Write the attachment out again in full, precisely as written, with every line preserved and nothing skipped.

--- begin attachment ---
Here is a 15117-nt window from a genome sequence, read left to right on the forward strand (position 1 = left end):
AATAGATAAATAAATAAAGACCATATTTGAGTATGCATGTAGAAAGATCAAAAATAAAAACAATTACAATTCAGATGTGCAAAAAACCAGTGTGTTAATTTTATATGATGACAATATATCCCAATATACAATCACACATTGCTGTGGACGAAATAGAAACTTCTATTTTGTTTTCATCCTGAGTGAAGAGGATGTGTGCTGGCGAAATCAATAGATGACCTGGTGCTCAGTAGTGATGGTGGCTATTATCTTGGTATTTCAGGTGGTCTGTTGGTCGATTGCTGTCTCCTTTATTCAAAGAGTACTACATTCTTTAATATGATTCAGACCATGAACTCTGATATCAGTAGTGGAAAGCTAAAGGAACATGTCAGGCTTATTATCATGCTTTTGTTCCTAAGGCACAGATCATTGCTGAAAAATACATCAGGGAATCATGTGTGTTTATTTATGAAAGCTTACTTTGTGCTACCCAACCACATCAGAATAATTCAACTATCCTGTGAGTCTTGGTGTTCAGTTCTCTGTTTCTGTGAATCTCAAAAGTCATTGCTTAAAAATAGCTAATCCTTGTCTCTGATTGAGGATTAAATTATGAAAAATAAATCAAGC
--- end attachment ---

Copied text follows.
Here is a 15117-nt window from a genome sequence, read left to right on the forward strand (position 1 = left end):
AATAGATAAATAAATAAAGACCATATTTGAGTATGCATGTAGAAAGATCAAAAATAAAAACAATTACAATTCAGATGTGCAAAAAACCAGTGTGTTAATTTTATATGATGACAATATATCCCAATATACAATCACACATTGCTGTGGACGAAATAGAAACTTCTATTTTGTTTTCATCCTGAGTGAAGAGGATGTGTGCTGGCGAAATCAATAGATGACCTGGTGCTCAGTAGTGATGGTGGCTATTATCTTGGTATTTCAGGTGGTCTGTTGGTCGATTGCTGTCTCCTTTATTCAAAGAGTACTACATTCTTTAATATGATTCAGACCATGAACTCTGATATCAGTAGTGGAAAGCTAAAGGAACATGTCAGGCTTATTATCATGCTTTTGTTCCTAAGGCACAGATCATTGCTGAAAAATACATCAGGGAATCATGTGTGTTTATTTATGAAAGCTTACTTTGTGCTACCCAACCACATCAGAATAATTCAACTATCCTGTGAGTCTTGGTGTTCAGTTCTCTGTTTCTGTGAATCTCAAAAGTCATTGCTTAAAAATAGCTAATCCTTGTCTCTGATTGAGGATTAAATTATGAAAAATAAATCAAGC